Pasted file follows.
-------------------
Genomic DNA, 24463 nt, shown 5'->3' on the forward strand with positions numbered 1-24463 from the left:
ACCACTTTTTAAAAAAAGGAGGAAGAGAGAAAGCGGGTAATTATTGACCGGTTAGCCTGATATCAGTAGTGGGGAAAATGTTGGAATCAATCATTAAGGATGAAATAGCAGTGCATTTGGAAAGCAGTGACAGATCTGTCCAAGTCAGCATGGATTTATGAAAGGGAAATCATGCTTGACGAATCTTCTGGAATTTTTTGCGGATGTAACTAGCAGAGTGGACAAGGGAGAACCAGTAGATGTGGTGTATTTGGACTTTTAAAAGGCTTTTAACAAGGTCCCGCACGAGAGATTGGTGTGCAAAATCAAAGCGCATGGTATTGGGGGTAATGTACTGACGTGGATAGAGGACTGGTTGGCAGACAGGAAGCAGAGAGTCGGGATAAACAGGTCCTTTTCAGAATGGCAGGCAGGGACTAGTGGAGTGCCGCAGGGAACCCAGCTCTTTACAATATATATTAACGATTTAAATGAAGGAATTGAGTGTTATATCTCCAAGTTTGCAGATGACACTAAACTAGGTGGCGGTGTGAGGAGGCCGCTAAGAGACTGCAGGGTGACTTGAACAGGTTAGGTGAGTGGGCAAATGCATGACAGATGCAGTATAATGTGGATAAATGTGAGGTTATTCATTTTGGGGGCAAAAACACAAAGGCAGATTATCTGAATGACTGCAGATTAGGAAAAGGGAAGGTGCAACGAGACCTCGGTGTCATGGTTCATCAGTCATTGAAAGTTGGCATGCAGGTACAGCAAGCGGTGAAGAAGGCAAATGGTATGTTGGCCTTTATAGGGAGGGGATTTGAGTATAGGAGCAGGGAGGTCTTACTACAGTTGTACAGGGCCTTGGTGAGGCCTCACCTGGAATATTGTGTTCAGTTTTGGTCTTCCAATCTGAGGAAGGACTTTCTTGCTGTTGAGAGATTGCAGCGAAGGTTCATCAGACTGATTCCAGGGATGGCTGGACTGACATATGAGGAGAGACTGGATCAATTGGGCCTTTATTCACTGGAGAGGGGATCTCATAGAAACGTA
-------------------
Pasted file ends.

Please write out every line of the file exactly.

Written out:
Genomic DNA, 24463 nt, shown 5'->3' on the forward strand with positions numbered 1-24463 from the left:
ACCACTTTTTAAAAAAAGGAGGAAGAGAGAAAGCGGGTAATTATTGACCGGTTAGCCTGATATCAGTAGTGGGGAAAATGTTGGAATCAATCATTAAGGATGAAATAGCAGTGCATTTGGAAAGCAGTGACAGATCTGTCCAAGTCAGCATGGATTTATGAAAGGGAAATCATGCTTGACGAATCTTCTGGAATTTTTTGCGGATGTAACTAGCAGAGTGGACAAGGGAGAACCAGTAGATGTGGTGTATTTGGACTTTTAAAAGGCTTTTAACAAGGTCCCGCACGAGAGATTGGTGTGCAAAATCAAAGCGCATGGTATTGGGGGTAATGTACTGACGTGGATAGAGGACTGGTTGGCAGACAGGAAGCAGAGAGTCGGGATAAACAGGTCCTTTTCAGAATGGCAGGCAGGGACTAGTGGAGTGCCGCAGGGAACCCAGCTCTTTACAATATATATTAACGATTTAAATGAAGGAATTGAGTGTTATATCTCCAAGTTTGCAGATGACACTAAACTAGGTGGCGGTGTGAGGAGGCCGCTAAGAGACTGCAGGGTGACTTGAACAGGTTAGGTGAGTGGGCAAATGCATGACAGATGCAGTATAATGTGGATAAATGTGAGGTTATTCATTTTGGGGGCAAAAACACAAAGGCAGATTATCTGAATGACTGCAGATTAGGAAAAGGGAAGGTGCAACGAGACCTCGGTGTCATGGTTCATCAGTCATTGAAAGTTGGCATGCAGGTACAGCAAGCGGTGAAGAAGGCAAATGGTATGTTGGCCTTTATAGGGAGGGGATTTGAGTATAGGAGCAGGGAGGTCTTACTACAGTTGTACAGGGCCTTGGTGAGGCCTCACCTGGAATATTGTGTTCAGTTTTGGTCTTCCAATCTGAGGAAGGACTTTCTTGCTGTTGAGAGATTGCAGCGAAGGTTCATCAGACTGATTCCAGGGATGGCTGGACTGACATATGAGGAGAGACTGGATCAATTGGGCCTTTATTCACTGGAGAGGGGATCTCATAGAAACGTA